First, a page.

A student-led organisation that aims to promote the need for greater nutrition and lifestyle medicine training within medical education has won a prestigious award at this year’s BBC Food and Farming Awards. Bristol Medical School students, Iain Broadley and Ally Jaffey, co-founders of Nutritank, won the Pat Llewellyn New Talent Award.
The organisation was set-up after Iain and Ally learnt some medical students are receiving as little as eight hours of compulsory nutrition training out of the five or six years at medical school. Faced with rising levels of chronic disease, mainly related to poor diet and lifestyle, Nutritank has founded more than 20 medical school societies across the UK. The campaign is now feeding into the NHS long-term plan.
The BBC Food and Farming Awards were launched in 2000, to mark the 20th anniversary of Radio 4’s The Food Programme. Originally comprising seven categories, the number has increased to eleven to reflect changes in British food culture, new ideas, businesses and trends. This year a new category, the Pat Llewellyn New Talent Award, was added looking for those under 30 who are passionate, have innovative new ideas and are working hard to improve food or farming in the UK.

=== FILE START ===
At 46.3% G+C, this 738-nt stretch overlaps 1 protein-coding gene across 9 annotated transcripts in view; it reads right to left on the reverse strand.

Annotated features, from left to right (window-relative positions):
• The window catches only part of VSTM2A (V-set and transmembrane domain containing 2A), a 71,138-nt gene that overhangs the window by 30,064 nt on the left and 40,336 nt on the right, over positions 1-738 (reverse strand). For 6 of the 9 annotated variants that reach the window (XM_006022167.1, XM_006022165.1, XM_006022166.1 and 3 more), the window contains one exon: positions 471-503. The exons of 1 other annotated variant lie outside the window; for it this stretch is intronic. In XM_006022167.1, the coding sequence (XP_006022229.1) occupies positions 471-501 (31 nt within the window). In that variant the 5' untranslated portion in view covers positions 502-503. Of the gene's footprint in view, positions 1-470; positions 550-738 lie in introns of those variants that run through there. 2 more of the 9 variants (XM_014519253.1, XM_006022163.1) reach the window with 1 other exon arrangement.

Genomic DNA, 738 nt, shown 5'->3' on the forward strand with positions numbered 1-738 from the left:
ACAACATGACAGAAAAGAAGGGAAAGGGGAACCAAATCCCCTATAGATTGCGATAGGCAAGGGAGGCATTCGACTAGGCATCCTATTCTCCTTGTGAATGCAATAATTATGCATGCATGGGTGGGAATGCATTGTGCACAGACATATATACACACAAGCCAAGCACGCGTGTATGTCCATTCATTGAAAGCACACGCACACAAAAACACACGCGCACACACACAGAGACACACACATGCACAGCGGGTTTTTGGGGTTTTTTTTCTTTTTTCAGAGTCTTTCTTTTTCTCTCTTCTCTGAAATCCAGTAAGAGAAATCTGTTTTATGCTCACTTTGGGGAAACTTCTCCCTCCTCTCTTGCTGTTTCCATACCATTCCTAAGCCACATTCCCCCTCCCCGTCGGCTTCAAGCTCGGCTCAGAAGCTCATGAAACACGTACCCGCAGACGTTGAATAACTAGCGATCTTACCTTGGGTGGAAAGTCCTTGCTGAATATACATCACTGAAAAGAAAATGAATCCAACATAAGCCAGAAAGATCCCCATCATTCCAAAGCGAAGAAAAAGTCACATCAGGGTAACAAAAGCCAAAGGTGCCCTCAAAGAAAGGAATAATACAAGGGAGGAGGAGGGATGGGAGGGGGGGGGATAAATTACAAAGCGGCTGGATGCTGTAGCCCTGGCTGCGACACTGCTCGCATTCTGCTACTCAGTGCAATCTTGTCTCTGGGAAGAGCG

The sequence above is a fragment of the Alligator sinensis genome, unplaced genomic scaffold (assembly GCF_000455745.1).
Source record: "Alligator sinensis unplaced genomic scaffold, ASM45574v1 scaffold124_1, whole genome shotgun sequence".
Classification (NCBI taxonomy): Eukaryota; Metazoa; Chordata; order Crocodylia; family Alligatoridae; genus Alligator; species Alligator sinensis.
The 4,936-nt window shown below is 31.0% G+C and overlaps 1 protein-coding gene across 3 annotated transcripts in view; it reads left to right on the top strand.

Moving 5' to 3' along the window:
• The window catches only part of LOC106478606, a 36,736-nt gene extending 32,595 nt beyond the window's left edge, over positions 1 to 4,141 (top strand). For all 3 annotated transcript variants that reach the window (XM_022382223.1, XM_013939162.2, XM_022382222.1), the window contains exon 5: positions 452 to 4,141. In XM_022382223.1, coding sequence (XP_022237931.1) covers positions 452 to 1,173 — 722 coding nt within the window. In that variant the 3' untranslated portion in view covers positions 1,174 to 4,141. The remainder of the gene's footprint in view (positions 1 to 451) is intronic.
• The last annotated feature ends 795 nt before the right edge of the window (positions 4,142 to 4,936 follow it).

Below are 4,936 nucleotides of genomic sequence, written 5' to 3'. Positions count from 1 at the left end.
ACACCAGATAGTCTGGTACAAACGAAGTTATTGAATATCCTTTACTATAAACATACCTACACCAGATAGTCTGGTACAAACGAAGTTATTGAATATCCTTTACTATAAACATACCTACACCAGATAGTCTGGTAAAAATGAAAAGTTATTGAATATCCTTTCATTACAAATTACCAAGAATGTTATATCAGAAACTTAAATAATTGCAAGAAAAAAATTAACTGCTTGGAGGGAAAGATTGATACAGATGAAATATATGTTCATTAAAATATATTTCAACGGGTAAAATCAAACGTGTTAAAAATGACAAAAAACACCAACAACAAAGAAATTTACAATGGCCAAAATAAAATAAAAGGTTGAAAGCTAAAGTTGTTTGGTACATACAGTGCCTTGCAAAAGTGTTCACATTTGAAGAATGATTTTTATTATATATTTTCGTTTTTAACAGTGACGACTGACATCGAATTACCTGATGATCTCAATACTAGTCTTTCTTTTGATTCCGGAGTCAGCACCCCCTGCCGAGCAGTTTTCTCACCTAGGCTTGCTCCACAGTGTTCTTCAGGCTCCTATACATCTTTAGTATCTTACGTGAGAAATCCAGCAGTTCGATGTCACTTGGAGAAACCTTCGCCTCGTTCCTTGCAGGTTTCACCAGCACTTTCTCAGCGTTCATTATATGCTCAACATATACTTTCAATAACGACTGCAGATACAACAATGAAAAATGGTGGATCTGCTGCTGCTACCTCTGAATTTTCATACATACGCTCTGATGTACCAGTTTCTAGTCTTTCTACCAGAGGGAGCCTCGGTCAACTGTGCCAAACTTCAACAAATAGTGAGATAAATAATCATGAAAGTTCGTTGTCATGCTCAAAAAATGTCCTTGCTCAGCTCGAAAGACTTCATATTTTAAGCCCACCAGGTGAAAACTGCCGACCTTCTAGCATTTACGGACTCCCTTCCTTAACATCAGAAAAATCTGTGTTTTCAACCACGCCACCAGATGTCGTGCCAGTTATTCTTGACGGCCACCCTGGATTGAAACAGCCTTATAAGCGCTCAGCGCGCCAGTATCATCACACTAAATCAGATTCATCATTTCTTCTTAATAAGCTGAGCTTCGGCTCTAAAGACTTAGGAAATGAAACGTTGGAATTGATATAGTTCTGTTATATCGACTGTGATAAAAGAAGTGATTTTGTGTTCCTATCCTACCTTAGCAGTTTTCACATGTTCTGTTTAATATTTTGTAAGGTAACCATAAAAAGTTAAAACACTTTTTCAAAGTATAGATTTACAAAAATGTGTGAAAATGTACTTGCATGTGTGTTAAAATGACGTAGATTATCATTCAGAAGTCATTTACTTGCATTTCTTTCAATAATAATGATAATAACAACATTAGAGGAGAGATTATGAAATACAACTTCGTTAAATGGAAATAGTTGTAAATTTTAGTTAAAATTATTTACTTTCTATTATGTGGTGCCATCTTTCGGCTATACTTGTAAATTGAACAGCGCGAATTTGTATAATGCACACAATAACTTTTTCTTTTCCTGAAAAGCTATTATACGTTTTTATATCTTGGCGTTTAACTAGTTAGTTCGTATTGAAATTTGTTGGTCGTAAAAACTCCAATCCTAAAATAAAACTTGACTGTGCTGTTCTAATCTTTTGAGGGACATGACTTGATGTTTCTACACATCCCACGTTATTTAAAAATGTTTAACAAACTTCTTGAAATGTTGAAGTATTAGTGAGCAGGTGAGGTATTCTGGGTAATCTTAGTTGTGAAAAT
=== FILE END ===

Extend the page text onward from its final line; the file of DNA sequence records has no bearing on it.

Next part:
Iain Broadley and Ally Jaffey, Bristol Medical School students and co-founders of Nutritank, said:
“We are so humbled and thrilled to receive this prestigious award and the recognition that it brings to our work. This award is especially amazing as Pat had done so much to revolutionise good food on the TV, working with Jamie Oliver in creating ‘the naked chef,’ which was at the very beginning of his career.
“Jamie has now gone onto do so much fantastic work with food and social change and it feels so special to have worked with him last year. We feel so thankful for the support he has shown us as well as the BBC and the judges Ben and Barney. Jamie was also the individual who announced us as the winners for the Pat Llewellyn prize at the BBC Food Awards.”
High blood pressure, type 2 diabetes and cardiovascular disease are some of the UK’s major chronic health conditions that are associated with mortality and disability. With many of these conditions, the first line management is to offer patients diet and lifestyle advice. However, doctors and medical students can feel ill-equipped to give such advice.
Nutritank was set up to make a change to the healthcare system by ensuring that there is greater nutrition and lifestyle medicine education within medical training, to give doctors another tool in their toolbox.
The organisation, through its think tank, wants each UK based medical school to commit to increasing nutrition and lifestyle education within their medical school programmes by the end of 2019.
Since Nutritank was founded the organisation has inspired a network of medical students nationwide. They have become regional Nutritank ambassadors and have established their own Nutritank branch at their medical school. There are 33 UK medical schools in the UK and, in under two years, 23 medical schools have established Nutritank branches.